Rare Book & Manuscript Library
 

Yuri and Bill Kochiyama Papers, 1940s-2000s

Summary Information

At a Glance

Call No.: MS#1930
Bib ID 13204194 View CLIO record
Creator(s) Kochiyama, Yuri
Title Yuri and Bill Kochiyama Papers, 1940s-2000s
Physical Description 186.25 linear feet (120 linear feet (91 record cartons and 4 oversize items, Oakland accession) and 66.25 linear feet (51 record cartons and one 1/2 document box, New York accession) )
Language(s) In English and Japanese.
Additional Description

Finding aid

Access

Collection is closed for processing, summer 2019. Please contact rbml@columbia.edu for more information. Scrapbook evaluated October 2018, can be made available as long as handling instructions are provided.

This collection is located on-site.

This collection has no restrictions.

Arrangement

Description

Summary

Letters, diaries, albums, photographs, and printed material.

Using the Collection

Rare Book and Manuscript Library

Additional Online Description

Finding aid

Restrictions on Access

Collection is closed for processing, summer 2019. Please contact rbml@columbia.edu for more information. Scrapbook evaluated October 2018, can be made available as long as handling instructions are provided.

This collection is located on-site.

This collection has no restrictions.

Terms Governing Use and Reproduction

Single photocopies may be made for research purposes. The RBML maintains ownership of the physical material only. Copyright remains with the creator and his/her heirs. The responsibility to secure copyright permission rests with the patron.

Preferred Citation

Identification of specific item; Date (if known); Yuri Kochiyama Papers; Box and Folder; Rare Book and Manuscript Library, Columbia University Library..

About the Finding Aid / Processing Information

Columbia University Libraries, Rare Book and Manuscript Library

Processing Information

Collection-level record describing unprocessed material made public in summer 2018 as part of the Hidden Collections initiative.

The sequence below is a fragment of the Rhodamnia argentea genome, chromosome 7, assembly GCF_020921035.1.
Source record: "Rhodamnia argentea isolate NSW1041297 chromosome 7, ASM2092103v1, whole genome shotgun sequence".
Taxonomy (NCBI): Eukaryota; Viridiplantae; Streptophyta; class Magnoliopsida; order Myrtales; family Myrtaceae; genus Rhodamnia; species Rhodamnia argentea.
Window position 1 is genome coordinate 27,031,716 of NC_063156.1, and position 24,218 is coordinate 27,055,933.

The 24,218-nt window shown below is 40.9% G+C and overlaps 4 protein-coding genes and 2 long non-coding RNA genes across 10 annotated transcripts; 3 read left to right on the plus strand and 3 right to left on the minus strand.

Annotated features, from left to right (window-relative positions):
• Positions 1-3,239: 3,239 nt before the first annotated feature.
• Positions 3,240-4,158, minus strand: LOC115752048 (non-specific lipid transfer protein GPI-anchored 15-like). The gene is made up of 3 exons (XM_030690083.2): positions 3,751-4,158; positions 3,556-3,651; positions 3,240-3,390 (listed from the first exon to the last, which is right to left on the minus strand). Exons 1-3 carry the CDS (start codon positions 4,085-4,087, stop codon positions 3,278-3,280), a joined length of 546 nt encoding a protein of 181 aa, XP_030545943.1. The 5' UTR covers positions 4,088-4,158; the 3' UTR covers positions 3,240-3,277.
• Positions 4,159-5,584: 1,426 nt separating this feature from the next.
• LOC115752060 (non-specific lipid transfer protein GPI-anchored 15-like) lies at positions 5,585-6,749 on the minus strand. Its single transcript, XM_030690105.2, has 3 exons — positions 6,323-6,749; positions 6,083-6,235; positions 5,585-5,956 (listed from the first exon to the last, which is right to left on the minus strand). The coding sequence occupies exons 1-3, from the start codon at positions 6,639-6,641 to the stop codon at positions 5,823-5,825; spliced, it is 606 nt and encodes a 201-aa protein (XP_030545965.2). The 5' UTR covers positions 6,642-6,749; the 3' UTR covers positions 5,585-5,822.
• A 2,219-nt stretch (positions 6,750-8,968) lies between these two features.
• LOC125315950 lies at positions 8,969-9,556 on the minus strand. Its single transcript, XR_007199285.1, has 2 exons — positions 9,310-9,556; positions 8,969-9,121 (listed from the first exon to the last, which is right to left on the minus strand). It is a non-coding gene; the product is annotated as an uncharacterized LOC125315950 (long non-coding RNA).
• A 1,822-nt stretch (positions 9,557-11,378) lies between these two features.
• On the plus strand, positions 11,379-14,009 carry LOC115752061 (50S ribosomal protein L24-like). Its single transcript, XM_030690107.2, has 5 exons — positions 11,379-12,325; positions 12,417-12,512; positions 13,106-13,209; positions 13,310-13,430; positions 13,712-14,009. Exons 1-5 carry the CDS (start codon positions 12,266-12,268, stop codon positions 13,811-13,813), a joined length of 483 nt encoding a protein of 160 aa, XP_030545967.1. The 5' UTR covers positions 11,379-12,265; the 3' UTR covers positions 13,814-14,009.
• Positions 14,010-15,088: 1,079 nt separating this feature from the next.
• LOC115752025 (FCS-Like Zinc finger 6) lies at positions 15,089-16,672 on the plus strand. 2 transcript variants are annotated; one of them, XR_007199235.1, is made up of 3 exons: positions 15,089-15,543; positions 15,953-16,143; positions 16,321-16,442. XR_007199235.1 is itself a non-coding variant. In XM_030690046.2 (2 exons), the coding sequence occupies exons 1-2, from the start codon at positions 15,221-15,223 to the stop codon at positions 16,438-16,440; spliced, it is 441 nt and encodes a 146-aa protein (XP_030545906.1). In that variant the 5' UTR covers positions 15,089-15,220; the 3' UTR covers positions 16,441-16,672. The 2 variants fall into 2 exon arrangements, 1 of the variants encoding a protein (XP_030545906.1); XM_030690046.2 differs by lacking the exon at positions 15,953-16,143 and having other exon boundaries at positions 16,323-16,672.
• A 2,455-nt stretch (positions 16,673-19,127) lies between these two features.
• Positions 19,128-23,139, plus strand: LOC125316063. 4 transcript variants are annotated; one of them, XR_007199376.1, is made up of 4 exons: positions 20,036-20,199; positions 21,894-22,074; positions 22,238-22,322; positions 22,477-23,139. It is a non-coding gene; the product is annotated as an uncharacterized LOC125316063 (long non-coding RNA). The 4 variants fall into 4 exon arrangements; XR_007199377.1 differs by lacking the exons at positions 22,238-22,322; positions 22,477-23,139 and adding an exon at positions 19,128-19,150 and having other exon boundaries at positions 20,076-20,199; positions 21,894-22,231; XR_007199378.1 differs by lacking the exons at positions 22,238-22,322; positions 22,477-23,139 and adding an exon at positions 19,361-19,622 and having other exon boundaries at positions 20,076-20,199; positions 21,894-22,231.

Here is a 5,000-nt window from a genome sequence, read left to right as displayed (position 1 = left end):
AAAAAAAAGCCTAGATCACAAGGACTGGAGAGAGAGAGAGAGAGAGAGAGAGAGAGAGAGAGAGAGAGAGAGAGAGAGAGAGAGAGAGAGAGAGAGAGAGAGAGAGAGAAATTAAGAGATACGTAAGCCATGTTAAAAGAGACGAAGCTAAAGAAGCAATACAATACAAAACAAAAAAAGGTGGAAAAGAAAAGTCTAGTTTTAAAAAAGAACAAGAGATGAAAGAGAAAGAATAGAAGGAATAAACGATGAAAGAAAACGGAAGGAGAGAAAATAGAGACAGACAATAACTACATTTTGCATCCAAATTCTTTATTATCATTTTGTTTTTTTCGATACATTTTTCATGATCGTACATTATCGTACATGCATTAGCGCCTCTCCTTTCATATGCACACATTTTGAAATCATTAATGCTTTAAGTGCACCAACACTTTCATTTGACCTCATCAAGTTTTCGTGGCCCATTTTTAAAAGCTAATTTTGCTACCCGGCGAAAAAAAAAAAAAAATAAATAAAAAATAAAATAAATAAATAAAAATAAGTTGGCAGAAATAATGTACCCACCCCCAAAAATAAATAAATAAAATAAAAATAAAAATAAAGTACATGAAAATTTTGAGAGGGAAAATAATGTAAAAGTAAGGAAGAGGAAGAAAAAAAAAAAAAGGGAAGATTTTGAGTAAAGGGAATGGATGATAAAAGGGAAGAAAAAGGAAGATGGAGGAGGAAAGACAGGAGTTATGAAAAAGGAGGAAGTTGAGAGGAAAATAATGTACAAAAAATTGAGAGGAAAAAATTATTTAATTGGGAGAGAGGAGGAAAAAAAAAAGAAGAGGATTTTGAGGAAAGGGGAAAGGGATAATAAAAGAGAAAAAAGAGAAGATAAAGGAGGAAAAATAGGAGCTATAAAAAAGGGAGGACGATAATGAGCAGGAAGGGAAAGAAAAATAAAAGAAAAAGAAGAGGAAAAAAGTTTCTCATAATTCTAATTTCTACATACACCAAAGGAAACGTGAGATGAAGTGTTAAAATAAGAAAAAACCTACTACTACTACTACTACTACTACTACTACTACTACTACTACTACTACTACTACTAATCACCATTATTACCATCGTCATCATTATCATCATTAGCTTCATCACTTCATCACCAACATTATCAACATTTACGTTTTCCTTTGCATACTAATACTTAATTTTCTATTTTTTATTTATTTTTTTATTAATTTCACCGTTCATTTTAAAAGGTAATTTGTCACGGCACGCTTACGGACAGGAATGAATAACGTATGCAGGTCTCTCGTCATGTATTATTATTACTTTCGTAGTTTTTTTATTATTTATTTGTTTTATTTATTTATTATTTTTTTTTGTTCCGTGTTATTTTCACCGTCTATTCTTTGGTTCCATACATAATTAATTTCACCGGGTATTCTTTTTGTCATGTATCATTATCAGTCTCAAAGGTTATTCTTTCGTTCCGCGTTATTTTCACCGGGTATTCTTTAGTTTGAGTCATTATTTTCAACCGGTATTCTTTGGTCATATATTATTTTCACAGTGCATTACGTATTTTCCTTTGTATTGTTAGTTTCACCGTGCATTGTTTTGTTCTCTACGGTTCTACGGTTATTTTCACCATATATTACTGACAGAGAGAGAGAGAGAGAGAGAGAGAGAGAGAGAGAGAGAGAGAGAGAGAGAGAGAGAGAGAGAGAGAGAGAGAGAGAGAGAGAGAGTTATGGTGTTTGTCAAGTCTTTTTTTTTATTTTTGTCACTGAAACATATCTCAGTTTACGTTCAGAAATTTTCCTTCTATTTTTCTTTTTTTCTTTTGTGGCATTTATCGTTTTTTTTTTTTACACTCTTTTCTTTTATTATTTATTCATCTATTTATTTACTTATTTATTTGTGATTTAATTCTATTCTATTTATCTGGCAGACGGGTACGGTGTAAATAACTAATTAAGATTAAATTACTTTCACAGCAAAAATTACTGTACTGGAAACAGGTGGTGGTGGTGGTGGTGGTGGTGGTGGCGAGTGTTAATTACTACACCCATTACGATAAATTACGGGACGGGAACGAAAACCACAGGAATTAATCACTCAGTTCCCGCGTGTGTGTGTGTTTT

Postcards and photos in scrapbook placed in Mylar sleeves. kws 10/25/2018

Revision Description

Subject Headings

The subject headings listed below are found in this collection. Links below allow searches at Columbia University through the Archival Collections Portal and through CLIO, the catalog for Columbia University Libraries, as well as ArchiveGRID, a catalog that allows users to search the holdings of multiple research libraries and archives.

All links open new windows.

Genre/Form

Heading "CUL Archives:"
"Portal"
"CUL Collections:"
"CLIO"
"Nat'l / Int'l Archives:"
"ArchivedGRID"
Personal correspondence Portal CLIO ArchiveGRID
Personal papers Portal CLIO ArchiveGRID
Photograph albums Portal CLIO ArchiveGRID

Subject

Heading "CUL Archives:"
"Portal"
"CUL Collections:"
"CLIO"
"Nat'l / Int'l Archives:"
"ArchivedGRID"
African Americans -- Civil rights -- History -- 20th century Portal CLIO ArchiveGRID
Asian Americans -- Civil rights Portal CLIO ArchiveGRID
Civil rights movements -- United States -- History -- 20th century Portal CLIO ArchiveGRID
Japanese Americans -- California -- Biography Portal CLIO ArchiveGRID
Japanese Americans -- Civil rights Portal CLIO ArchiveGRID
Japanese Americans -- New York (State) -- Biography Portal CLIO ArchiveGRID
Kochiyama, Yuri Portal CLIO ArchiveGRID
Social justice -- United States Portal CLIO ArchiveGRID

History / Biographical Note

Biographical / Historical

Yuri Kochiyama was born in 1921 as Mary Yuriko Nakahara. Months after the Japanese attack on Pearl Harbor, her family was forced to relocate to an internment camp.

In 1946, Yuri married Bill Kochiyama, a veteran of the 442nd Regiment. The couple moved to New York City where her political activism would flourish. In 1960 the family moved to a low-income housing project in Harlem. Yuri and her family invited many civil rights activists, such as the Freedom Riders, to their home gatherings. They also became members of the Harlem Parents Committee, a grassroots organization fighting for safer streets and integrated education.

In 1963 Yuri met Malcolm X, and he helped radicalize her. She was with Malcom X when he was assasinated. After gunmen fired at Malcolm X in 1965 during his last speech in New York City, she rushed toward him and cradled his head on her lap. A black-and-white photograph of the scene later appeared in Life magazine.

In the 1980s, Yuri and Bill Kochiyama pushed for reparations and a formal government apology for Japanese-American internees through the Civil Liberties Act, which President Ronald Reagan signed into law in 1988. Their continued dedication to social causes inspired younger generations of activists, especially within the Asian-American community. Bill Kochiyama died in 1993.

In her later years, Yuri's keen interest in equality and justice led her to work for the sake of political prisoners in the U.S. and internationally. Yuri was nominated for the Nobel Peace Prize in 2005 for her struggles against imperialism and racism. Yuri Kochiyama died on June 1, 2014 in Berkeley, California.